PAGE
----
295A: The Brown Girl
295A.1 'I am as brown as brown can be,
My eyes as black as a sloe;
I am as brisk as a nightingale,
And as wilde as any doe.
295A.2 'My love has sent me a love-letter,
Not far from yonder town,
That he could not fancy me,
Because I was so brown.
295A.3 'I sent him his letter back again,
For his love I valu'd not,
Whether that he could fancy me
Or whether he could not.
295A.4 'He sent me his letter back again,
That he lay dangerous sick,
That I might then go speedily
To give him up his faith.'
295A.5 Now you shall hear what love she had
Then for this love-sick man;
She was a whole long summer's day
In a mile a going on.
295A.6 When she came to her love's bed-side,
Where he lay dangerous sick,
She could not for laughing stand
Upright upon her feet.
295A.7 She had a white wand all in her hand,
And smoothd it all on his breast;
'In faith and troth come pardon me,
I hope your soul's at rest.
295A.8 'I'll do as much for my true-love
As other maidens may;
I'll dance and sing on my love's grave
A whole twelvemonth and a day.'
295B: The Brown Girl
295B.1 'I am as brown as brown can be,
And my eyes as black as sloe;
I am as brisk as brisk can be,
And wild as forest doe.
295B.2 'My love he was so high and proud,
His fortune too so high,
He for another fair pretty maid
Me left and passed me by.
295B.3 'Me did he send a love-letter,
He sent it from the town,
Saying no more he loved me,
For that I was so brown.
295B.4 'I sent his letter back again,
Saying his love I valued not,
Whether that he would fancy me,
Whether that he would not.
295B.5 'When that six months were overpassd,
Were overpassd and gone,
Then did my lover, once so bold,
Lie on his bed and groan.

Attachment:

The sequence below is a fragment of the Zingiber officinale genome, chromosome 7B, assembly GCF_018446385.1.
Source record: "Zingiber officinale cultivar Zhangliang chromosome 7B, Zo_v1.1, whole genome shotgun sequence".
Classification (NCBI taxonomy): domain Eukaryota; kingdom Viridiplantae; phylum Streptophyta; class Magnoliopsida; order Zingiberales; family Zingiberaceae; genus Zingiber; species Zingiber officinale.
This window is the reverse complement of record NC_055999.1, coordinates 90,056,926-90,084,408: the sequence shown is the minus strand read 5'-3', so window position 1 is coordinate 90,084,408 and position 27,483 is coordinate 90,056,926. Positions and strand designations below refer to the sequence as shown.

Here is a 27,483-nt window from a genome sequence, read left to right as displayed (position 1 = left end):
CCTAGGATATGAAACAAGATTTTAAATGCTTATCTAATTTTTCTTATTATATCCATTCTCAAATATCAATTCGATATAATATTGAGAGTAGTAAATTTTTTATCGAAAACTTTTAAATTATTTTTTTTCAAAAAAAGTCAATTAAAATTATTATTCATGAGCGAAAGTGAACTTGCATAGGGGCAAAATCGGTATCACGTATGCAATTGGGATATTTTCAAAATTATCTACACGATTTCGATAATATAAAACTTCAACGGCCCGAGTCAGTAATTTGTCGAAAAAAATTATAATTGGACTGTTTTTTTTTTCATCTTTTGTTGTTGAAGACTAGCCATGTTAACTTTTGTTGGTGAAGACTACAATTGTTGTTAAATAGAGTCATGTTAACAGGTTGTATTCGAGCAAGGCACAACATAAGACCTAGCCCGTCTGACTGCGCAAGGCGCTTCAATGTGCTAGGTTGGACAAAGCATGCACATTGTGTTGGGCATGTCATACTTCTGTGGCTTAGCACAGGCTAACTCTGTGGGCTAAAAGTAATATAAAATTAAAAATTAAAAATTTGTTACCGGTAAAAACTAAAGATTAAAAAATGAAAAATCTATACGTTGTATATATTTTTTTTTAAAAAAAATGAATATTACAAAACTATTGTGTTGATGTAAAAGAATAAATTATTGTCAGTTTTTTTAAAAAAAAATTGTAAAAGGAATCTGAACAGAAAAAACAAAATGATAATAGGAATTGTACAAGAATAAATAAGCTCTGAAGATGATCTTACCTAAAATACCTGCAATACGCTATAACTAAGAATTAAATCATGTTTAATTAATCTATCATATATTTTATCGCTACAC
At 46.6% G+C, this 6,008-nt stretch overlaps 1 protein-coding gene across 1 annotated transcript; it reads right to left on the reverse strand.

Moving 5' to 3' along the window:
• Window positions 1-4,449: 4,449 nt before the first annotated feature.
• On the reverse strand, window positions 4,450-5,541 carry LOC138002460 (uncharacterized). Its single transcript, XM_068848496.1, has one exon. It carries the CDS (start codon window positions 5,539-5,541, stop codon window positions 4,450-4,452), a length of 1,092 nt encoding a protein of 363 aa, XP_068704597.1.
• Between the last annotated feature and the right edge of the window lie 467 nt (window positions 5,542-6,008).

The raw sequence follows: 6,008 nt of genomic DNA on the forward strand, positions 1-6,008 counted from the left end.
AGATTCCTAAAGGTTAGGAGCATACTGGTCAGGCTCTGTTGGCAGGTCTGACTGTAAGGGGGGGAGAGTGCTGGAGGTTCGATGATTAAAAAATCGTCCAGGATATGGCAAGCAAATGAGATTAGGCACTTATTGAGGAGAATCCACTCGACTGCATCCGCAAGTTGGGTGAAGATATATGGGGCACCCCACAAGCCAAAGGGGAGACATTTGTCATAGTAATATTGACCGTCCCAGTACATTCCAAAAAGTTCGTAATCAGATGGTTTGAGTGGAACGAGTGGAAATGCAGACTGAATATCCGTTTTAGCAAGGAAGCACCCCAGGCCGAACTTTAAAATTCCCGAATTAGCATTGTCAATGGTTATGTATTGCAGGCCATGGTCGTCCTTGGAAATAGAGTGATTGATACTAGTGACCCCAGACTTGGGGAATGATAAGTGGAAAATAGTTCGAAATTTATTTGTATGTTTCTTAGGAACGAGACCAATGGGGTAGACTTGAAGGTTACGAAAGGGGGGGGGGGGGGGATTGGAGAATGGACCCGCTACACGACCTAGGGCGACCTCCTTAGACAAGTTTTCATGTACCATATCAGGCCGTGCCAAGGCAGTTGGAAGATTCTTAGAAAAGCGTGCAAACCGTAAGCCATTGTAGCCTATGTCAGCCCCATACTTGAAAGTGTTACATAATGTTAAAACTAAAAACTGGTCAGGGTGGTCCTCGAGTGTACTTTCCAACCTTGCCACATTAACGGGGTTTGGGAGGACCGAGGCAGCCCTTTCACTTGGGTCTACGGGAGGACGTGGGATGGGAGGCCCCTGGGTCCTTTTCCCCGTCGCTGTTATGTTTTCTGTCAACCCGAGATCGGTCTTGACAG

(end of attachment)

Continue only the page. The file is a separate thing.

295B.6 'When that six months were overpassd,
Were gone and overpassd,
O then my lover, once so bold,
With love was sick at last.
295B.7 'First sent he for the doctor-man:
'You, doctor, me must cure;
The pains that now do torture me
I can not long endure.'
295B.8 'Next did he send from out the town,
O next did send for me;
He sent for me, the brown, brown girl
Who once his wife should be.
295B.9 'O neer a bit the doctor-man
His sufferings could relieve;
O never an one but the brown, brown girl
Who could his life reprieve.'
295B.10 Now you shall hear what love she had
For this poor love-sick man,
How all one day, a summer's day,
She walked and never ran.
295B.11 When that she came to his bedside,
Where he lay sick and weak,
O then for laughing she could not stand
Upright upon her feet.
295B.12 'You flouted me, you scouted me,
And many another one;
Now the reward is come at last,
For all that you have done.'
295B.13 The rings she took from off her hands,
The rings by two and three:
'O take, O take these golden rings,
By them remember me.'
295B.14 She had a white wand in her hand,
She strake him on the breast:
'My faith and troth I give back to thee,
So may thy soul have rest.'
295B.15 'Prithee,' said he, 'Forget, forget,
Prithee forget, forgive;
O grant me yet a little space,
That I may be well and live.'
295B.16 'O never will I forget, forgive,
So long as I have breath;
I'll dance above your green, green grave
Where you do lie beneath.'